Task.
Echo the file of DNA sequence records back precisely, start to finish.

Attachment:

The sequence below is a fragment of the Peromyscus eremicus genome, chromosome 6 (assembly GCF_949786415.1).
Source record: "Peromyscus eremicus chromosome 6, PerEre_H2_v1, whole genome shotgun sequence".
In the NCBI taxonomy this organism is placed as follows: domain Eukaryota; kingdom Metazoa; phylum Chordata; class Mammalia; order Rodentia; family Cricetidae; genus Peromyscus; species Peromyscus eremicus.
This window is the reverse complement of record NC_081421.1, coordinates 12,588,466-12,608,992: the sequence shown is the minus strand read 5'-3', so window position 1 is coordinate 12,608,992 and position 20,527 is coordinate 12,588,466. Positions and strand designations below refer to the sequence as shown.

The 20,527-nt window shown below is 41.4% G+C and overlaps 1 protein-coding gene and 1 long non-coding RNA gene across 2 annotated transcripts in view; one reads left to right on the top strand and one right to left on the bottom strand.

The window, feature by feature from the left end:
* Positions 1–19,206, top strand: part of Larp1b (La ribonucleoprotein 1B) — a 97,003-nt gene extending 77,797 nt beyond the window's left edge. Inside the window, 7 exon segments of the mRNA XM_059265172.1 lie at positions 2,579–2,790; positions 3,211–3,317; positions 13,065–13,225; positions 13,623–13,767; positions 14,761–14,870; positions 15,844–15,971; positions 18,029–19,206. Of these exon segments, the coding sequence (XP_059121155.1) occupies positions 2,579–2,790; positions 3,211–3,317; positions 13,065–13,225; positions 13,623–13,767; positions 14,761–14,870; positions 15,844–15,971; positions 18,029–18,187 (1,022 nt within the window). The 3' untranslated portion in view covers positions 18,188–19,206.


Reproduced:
The sequence below is a fragment of the Peromyscus eremicus genome, chromosome 6 (assembly GCF_949786415.1).
Source record: "Peromyscus eremicus chromosome 6, PerEre_H2_v1, whole genome shotgun sequence".
In the NCBI taxonomy this organism is placed as follows: domain Eukaryota; kingdom Metazoa; phylum Chordata; class Mammalia; order Rodentia; family Cricetidae; genus Peromyscus; species Peromyscus eremicus.
This window is the reverse complement of record NC_081421.1, coordinates 12,588,466-12,608,992: the sequence shown is the minus strand read 5'-3', so window position 1 is coordinate 12,608,992 and position 20,527 is coordinate 12,588,466. Positions and strand designations below refer to the sequence as shown.

The 20,527-nt window shown below is 41.4% G+C and overlaps 1 protein-coding gene and 1 long non-coding RNA gene across 2 annotated transcripts in view; one reads left to right on the top strand and one right to left on the bottom strand.

The window, feature by feature from the left end:
* Positions 1–19,206, top strand: part of Larp1b (La ribonucleoprotein 1B) — a 97,003-nt gene extending 77,797 nt beyond the window's left edge. Inside the window, 7 exon segments of the mRNA XM_059265172.1 lie at positions 2,579–2,790; positions 3,211–3,317; positions 13,065–13,225; positions 13,623–13,767; positions 14,761–14,870; positions 15,844–15,971; positions 18,029–19,206. Of these exon segments, the coding sequence (XP_059121155.1) occupies positions 2,579–2,790; positions 3,211–3,317; positions 13,065–13,225; positions 13,623–13,767; positions 14,761–14,870; positions 15,844–15,971; positions 18,029–18,187 (1,022 nt within the window). The 3' untranslated portion in view covers positions 18,188–19,206.